"The Stone Angel" Essay

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The Stone Angel

Margaret Laurence's story of The Stone Angel is about the life Hagar Currie an emotionless, stubborn and proud woman. Margaret Laurence uses this stone angel, originally bought by Hagar's father, to embody the qualities of Hagar. These virtues are often identical to those one assumes are possessed by the stone angel and are paralleled many times by Laurence. Throughout the novel, Hagar relives her life through her memories.

Over the course of the novel, one realizes that Hagar's loneliness and depression are, in fact, brought on by her pride, detached emotions, obstinacy and ignorance which she uses, subconsciously or not, to push those who love her most away. Hagar Currie was incapable of loving others, much like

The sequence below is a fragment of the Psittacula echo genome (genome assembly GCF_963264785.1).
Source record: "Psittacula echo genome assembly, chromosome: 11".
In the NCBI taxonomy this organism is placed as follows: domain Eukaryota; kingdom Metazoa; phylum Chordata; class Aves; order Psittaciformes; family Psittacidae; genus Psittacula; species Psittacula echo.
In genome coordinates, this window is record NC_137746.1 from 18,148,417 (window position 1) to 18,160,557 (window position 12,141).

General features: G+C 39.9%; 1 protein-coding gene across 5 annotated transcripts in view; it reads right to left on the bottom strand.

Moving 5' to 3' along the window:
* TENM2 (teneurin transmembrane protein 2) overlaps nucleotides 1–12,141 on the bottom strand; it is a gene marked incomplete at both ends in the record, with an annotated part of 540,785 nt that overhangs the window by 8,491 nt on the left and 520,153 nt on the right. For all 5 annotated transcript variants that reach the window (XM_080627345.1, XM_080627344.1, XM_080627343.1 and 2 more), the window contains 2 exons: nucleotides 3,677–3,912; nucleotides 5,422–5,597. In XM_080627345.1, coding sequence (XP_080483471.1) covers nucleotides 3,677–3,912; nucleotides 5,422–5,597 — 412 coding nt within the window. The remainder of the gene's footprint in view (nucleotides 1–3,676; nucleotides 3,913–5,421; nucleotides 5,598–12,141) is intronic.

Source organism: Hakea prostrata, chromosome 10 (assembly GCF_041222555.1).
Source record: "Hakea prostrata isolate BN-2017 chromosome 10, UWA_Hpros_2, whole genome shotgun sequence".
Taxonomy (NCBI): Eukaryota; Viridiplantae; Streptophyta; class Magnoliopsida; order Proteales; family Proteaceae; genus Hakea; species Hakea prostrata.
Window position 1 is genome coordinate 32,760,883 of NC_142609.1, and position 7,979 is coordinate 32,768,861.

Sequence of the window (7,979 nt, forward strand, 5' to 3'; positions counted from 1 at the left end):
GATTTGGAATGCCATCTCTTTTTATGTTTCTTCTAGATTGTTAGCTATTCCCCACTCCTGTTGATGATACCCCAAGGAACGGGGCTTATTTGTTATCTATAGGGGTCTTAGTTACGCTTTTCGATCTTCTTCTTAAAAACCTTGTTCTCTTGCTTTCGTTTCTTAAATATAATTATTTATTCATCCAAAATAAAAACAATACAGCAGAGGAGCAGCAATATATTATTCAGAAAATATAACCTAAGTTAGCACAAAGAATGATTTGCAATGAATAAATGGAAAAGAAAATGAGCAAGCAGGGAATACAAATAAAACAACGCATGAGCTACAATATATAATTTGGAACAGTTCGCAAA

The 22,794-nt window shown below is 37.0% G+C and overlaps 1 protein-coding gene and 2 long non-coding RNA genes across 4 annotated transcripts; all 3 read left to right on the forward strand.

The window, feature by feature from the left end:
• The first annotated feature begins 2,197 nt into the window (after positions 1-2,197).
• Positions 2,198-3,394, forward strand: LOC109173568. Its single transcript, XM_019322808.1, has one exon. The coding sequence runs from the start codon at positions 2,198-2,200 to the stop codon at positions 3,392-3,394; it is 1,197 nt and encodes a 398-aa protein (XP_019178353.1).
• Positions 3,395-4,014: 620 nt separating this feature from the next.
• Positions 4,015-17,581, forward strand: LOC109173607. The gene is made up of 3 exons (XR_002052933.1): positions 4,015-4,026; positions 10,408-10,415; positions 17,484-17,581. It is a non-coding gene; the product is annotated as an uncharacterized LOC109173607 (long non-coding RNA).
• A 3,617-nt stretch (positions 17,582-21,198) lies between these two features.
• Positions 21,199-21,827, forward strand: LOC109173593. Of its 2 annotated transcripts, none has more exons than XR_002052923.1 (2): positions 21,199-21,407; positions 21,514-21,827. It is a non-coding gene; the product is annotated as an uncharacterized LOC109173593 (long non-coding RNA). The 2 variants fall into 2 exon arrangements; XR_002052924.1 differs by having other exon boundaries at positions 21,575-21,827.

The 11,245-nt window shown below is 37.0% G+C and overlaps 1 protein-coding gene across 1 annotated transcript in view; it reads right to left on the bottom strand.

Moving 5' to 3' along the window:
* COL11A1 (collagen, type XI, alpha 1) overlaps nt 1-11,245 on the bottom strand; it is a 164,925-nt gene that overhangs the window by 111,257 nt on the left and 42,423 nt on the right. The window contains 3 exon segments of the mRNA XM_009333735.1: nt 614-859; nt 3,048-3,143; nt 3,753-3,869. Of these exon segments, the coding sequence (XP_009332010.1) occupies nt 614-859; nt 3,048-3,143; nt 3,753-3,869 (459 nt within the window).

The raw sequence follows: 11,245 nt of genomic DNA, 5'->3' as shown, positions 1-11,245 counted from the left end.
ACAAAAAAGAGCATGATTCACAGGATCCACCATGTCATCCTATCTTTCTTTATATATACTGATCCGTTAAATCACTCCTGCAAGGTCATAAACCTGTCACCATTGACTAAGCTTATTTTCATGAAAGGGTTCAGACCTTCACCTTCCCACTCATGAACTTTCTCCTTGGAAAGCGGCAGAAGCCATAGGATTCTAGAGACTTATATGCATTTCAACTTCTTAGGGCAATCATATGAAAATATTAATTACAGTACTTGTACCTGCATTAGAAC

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"I wouldn't let him see me cry, I was so enraged. He used a foot ruler, and when I jerked my smarting palms back, he made me hold them out again. He looked at my dry eyes in a kind of fury, as though he'd failed unless he drew water from them." (Page 9) Hagar's father straps her hands with a ruler but even as a child, she will not let her tears be seen, she will not let him see that he is hurting her. Even when her brother Dan is near death, she will not comfort him, for it requires that she act as their mother, which to her is despicable. "But all I could think of was that meek woman I'd never seen, the woman Dan was said to resemble so much an from whom he'd inherited a frailty I could not help but detest, however much a part of me wanted to sympathize." Hagar cannot bear the thought of pretending to be someone as feeble and weak as their mother. Throughout her marriage, Hagar never lets Bram know that she enjoyed their lovemaking. "He never knew. I never let him know, it was all inner. (Page 81) When Hagar's husband Bram dies she does not shed a tear, not even when there is only her son to witness it. "But when we'd buried Bram and come home again and lighted lamps for the evening, it was John who cried, not I." (Page 184) Still, when her son John dies she does not weep, as if she had been born without tear ducts. "The night my son died I was
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